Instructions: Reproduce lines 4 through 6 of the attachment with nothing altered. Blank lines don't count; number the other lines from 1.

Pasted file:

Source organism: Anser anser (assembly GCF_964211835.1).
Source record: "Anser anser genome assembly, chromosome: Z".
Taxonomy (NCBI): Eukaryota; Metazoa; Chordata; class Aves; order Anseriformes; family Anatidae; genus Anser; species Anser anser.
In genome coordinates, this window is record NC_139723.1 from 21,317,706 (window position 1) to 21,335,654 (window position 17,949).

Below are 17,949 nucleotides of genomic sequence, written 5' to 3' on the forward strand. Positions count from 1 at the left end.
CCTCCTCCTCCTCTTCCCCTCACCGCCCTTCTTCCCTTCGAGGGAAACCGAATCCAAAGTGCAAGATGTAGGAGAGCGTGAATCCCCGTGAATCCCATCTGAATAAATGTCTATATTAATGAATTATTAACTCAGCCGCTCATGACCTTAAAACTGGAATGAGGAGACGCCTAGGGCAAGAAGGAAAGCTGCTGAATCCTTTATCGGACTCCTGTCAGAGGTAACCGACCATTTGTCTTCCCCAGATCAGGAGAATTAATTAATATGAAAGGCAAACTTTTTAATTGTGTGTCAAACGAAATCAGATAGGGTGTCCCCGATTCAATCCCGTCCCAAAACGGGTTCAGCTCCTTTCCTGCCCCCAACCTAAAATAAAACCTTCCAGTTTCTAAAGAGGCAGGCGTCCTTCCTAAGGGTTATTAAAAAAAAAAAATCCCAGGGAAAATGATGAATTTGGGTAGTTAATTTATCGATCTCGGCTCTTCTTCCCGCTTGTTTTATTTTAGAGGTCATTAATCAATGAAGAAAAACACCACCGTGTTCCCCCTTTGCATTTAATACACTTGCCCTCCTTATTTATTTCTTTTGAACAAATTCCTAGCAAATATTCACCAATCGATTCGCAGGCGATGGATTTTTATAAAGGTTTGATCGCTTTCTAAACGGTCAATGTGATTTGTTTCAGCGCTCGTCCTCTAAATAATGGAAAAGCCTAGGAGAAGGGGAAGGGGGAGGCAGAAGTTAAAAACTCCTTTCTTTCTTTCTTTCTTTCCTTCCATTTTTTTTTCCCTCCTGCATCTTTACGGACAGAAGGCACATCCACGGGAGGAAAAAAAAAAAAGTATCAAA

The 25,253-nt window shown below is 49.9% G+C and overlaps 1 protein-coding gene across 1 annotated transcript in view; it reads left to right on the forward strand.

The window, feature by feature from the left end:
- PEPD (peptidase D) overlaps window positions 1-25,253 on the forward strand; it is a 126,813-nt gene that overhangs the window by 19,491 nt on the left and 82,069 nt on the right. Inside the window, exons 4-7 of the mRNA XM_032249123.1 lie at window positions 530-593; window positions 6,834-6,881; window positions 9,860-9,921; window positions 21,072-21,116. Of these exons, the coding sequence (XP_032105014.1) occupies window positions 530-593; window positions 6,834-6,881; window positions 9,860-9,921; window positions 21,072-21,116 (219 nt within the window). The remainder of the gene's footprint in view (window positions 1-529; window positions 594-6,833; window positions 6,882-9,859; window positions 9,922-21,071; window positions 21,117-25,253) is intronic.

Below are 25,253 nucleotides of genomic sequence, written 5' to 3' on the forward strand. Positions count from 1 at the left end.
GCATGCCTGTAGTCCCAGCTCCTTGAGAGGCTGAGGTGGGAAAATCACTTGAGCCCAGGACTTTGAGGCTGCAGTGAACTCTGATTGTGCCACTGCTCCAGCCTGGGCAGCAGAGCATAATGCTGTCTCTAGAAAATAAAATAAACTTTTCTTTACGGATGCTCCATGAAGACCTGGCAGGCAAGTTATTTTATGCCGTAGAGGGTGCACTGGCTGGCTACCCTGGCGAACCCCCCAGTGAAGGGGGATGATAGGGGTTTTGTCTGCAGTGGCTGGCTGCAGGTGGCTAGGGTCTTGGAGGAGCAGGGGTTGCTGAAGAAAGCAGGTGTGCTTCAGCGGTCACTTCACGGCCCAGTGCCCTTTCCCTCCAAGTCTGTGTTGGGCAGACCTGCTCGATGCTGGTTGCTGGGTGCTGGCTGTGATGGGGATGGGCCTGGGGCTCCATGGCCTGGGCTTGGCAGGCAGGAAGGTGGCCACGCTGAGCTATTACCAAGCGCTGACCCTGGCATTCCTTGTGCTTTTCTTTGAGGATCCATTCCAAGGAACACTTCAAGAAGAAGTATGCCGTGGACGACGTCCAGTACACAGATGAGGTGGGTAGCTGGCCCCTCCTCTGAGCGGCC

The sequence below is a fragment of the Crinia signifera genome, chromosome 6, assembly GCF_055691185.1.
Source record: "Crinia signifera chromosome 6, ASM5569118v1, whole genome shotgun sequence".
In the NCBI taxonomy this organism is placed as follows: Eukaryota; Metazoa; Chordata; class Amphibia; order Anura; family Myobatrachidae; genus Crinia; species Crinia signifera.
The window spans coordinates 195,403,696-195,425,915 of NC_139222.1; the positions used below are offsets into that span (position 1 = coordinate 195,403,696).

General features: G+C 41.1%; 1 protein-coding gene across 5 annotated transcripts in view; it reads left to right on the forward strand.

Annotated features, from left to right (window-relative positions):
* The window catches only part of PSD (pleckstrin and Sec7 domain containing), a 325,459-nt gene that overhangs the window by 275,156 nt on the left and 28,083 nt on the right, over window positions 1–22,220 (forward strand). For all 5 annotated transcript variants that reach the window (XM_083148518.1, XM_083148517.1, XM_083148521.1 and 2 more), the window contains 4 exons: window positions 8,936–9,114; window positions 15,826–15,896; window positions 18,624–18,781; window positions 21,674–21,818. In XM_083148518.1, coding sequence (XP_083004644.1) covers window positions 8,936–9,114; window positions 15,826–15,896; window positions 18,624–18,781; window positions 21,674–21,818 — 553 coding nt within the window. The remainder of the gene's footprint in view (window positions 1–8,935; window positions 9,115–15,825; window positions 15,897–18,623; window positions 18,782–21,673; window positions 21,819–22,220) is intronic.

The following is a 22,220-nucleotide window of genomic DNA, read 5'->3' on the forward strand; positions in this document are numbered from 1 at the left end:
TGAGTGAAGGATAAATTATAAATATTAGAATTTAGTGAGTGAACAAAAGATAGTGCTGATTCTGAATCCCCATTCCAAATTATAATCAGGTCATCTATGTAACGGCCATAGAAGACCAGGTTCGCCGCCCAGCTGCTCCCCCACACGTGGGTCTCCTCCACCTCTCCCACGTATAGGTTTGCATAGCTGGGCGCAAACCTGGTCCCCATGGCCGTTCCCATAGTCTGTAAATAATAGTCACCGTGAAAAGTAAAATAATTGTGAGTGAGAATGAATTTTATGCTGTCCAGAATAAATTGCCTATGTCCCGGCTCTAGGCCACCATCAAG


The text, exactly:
In genome coordinates, this window is record NC_139723.1 from 21,317,706 (window position 1) to 21,335,654 (window position 17,949).

Below are 17,949 nucleotides of genomic sequence, written 5' to 3' on the forward strand. Positions count from 1 at the left end.
CCTCCTCCTCCTCTTCCCCTCACCGCCCTTCTTCCCTTCGAGGGAAACCGAATCCAAAGTGCAAGATGTAGGAGAGCGTGAATCCCCGTGAATCCCATCTGAATAAATGTCTATATTAATGAATTATTAACTCAGCCGCTCATGACCTTAAAACTGGAATGAGGAGACGCCTAGGGCAAGAAGGAAAGCTGCTGAATCCTTTATCGGACTCCTGTCAGAGGTAACCGACCATTTGTCTTCCCCAGATCAGGAGAATTAATTAATATGAAAGGCAAACTTTTTAATTGTGTGTCAAACGAAATCAGATAGGGTGTCCCCGATTCAATCCCGTCCCAAAACGGGTTCAGCTCCTTTCCTGCCCCCAACCTAAAATAAAACCTTCCAGTTTCTAAAGAGGCAGGCGTCCTTCCTAAGGGTTATTAAAAAAAAAAAATCCCAGGGAAAATGATGAATTTGGGTAGTTAATTTATCGATCTCGGCTCTTCTTCCCGCTTGTTTTATTTTAGAGGTCATTAATCAATGAAGAAAAACACCACCGTGTTCCCCCTTTGCATTTAATACACTTGCCCTCCTTATTTATTTCTTTTGAACAAATTCCTAGCAAATATTCACCAATCGATTCGCAGGCGATGGATTTTTATAAAGGTTTGATCGCTTTCTAAACGGTCAATGTGATTTGTTTCAGCGCTCGTCCTCTAAATAATGGAAAAGCCTAGGAGAAGGGGAAGGGGGAGGCAGAAGTTAAAAACTCCTTTCTTTCTTTCTTTCTTTCCTTCCATTTTTTTTTCCCTCCTGCATCTTTACGGACAGAAGGCACATCCACGGGAGGAAAAAAAAAAAAGTATCAAA